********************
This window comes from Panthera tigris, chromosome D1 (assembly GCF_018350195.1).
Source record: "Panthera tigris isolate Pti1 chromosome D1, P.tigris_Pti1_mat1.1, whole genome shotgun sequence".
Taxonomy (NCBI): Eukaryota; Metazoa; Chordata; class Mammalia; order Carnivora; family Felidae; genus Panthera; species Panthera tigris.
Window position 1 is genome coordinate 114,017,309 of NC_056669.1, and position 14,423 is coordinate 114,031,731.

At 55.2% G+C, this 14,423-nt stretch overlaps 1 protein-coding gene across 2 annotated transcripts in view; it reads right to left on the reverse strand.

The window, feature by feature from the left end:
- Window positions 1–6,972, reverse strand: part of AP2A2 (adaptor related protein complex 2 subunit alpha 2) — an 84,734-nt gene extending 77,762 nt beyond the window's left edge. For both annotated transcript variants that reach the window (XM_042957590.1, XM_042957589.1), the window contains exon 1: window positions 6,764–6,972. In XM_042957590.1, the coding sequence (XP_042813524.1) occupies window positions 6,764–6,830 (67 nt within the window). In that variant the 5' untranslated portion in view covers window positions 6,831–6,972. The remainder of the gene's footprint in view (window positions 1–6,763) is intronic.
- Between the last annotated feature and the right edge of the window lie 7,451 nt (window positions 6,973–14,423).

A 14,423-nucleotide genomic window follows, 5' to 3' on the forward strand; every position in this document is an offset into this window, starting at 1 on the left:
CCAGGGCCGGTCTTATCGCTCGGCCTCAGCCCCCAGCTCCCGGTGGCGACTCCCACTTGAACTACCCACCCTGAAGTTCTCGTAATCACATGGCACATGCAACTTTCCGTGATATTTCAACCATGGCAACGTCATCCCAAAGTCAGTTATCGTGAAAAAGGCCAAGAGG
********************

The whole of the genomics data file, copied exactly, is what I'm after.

This window comes from Panthera tigris, chromosome D1 (assembly GCF_018350195.1).
Source record: "Panthera tigris isolate Pti1 chromosome D1, P.tigris_Pti1_mat1.1, whole genome shotgun sequence".
Taxonomy (NCBI): Eukaryota; Metazoa; Chordata; class Mammalia; order Carnivora; family Felidae; genus Panthera; species Panthera tigris.
Window position 1 is genome coordinate 114,017,309 of NC_056669.1, and position 14,423 is coordinate 114,031,731.

At 55.2% G+C, this 14,423-nt stretch overlaps 1 protein-coding gene across 2 annotated transcripts in view; it reads right to left on the reverse strand.

The window, feature by feature from the left end:
- Window positions 1–6,972, reverse strand: part of AP2A2 (adaptor related protein complex 2 subunit alpha 2) — an 84,734-nt gene extending 77,762 nt beyond the window's left edge. For both annotated transcript variants that reach the window (XM_042957590.1, XM_042957589.1), the window contains exon 1: window positions 6,764–6,972. In XM_042957590.1, the coding sequence (XP_042813524.1) occupies window positions 6,764–6,830 (67 nt within the window). In that variant the 5' untranslated portion in view covers window positions 6,831–6,972. The remainder of the gene's footprint in view (window positions 1–6,763) is intronic.
- Between the last annotated feature and the right edge of the window lie 7,451 nt (window positions 6,973–14,423).

A 14,423-nucleotide genomic window follows, 5' to 3' on the forward strand; every position in this document is an offset into this window, starting at 1 on the left:
CCAGGGCCGGTCTTATCGCTCGGCCTCAGCCCCCAGCTCCCGGTGGCGACTCCCACTTGAACTACCCACCCTGAAGTTCTCGTAATCACATGGCACATGCAACTTTCCGTGATATTTCAACCATGGCAACGTCATCCCAAAGTCAGTTATCGTGAAAAAGGCCAAGAGG